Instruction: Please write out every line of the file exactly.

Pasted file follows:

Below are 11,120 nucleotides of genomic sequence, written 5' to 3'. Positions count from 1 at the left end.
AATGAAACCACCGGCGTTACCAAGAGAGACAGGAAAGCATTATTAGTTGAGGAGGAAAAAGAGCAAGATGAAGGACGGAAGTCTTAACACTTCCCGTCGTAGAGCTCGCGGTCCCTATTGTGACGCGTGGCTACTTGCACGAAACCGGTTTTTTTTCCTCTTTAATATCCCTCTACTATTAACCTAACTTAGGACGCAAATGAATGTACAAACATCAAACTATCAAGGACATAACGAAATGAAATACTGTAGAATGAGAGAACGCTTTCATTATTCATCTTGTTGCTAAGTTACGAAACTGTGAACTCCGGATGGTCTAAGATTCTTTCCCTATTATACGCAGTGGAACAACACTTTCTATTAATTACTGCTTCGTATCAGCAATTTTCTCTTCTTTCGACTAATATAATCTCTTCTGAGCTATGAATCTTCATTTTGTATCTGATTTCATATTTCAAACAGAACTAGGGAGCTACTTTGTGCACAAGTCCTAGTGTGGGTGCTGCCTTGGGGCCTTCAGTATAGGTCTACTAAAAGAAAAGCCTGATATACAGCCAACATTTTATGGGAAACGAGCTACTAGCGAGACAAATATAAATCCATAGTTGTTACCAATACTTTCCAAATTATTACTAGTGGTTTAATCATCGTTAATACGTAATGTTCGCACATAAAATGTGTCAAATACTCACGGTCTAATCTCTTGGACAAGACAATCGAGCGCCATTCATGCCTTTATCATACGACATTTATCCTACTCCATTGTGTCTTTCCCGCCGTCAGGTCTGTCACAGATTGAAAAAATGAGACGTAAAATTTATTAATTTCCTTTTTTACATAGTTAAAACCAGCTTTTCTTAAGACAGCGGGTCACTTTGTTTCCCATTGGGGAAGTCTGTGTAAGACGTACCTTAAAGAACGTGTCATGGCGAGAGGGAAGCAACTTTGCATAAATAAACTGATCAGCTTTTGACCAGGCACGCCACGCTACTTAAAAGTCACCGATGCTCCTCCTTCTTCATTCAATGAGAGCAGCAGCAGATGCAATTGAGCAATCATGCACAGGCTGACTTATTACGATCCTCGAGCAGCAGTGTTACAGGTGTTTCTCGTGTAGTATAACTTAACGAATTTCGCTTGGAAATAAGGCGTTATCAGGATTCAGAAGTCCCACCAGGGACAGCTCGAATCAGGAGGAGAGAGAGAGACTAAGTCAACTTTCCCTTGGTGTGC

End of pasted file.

Below are 11,120 nucleotides of genomic sequence, written 5' to 3'. Positions count from 1 at the left end.
AATGAAACCACCGGCGTTACCAAGAGAGACAGGAAAGCATTATTAGTTGAGGAGGAAAAAGAGCAAGATGAAGGACGGAAGTCTTAACACTTCCCGTCGTAGAGCTCGCGGTCCCTATTGTGACGCGTGGCTACTTGCACGAAACCGGTTTTTTTTCCTCTTTAATATCCCTCTACTATTAACCTAACTTAGGACGCAAATGAATGTACAAACATCAAACTATCAAGGACATAACGAAATGAAATACTGTAGAATGAGAGAACGCTTTCATTATTCATCTTGTTGCTAAGTTACGAAACTGTGAACTCCGGATGGTCTAAGATTCTTTCCCTATTATACGCAGTGGAACAACACTTTCTATTAATTACTGCTTCGTATCAGCAATTTTCTCTTCTTTCGACTAATATAATCTCTTCTGAGCTATGAATCTTCATTTTGTATCTGATTTCATATTTCAAACAGAACTAGGGAGCTACTTTGTGCACAAGTCCTAGTGTGGGTGCTGCCTTGGGGCCTTCAGTATAGGTCTACTAAAAGAAAAGCCTGATATACAGCCAACATTTTATGGGAAACGAGCTACTAGCGAGACAAATATAAATCCATAGTTGTTACCAATACTTTCCAAATTATTACTAGTGGTTTAATCATCGTTAATACGTAATGTTCGCACATAAAATGTGTCAAATACTCACGGTCTAATCTCTTGGACAAGACAATCGAGCGCCATTCATGCCTTTATCATACGACATTTATCCTACTCCATTGTGTCTTTCCCGCCGTCAGGTCTGTCACAGATTGAAAAAATGAGACGTAAAATTTATTAATTTCCTTTTTTACATAGTTAAAACCAGCTTTTCTTAAGACAGCGGGTCACTTTGTTTCCCATTGGGGAAGTCTGTGTAAGACGTACCTTAAAGAACGTGTCATGGCGAGAGGGAAGCAACTTTGCATAAATAAACTGATCAGCTTTTGACCAGGCACGCCACGCTACTTAAAAGTCACCGATGCTCCTCCTTCTTCATTCAATGAGAGCAGCAGCAGATGCAATTGAGCAATCATGCACAGGCTGACTTATTACGATCCTCGAGCAGCAGTGTTACAGGTGTTTCTCGTGTAGTATAACTTAACGAATTTCGCTTGGAAATAAGGCGTTATCAGGATTCAGAAGTCCCACCAGGGACAGCTCGAATCAGGAGGAGAGAGAGAGACTAAGTCAACTTTCCCTTGGTGTGC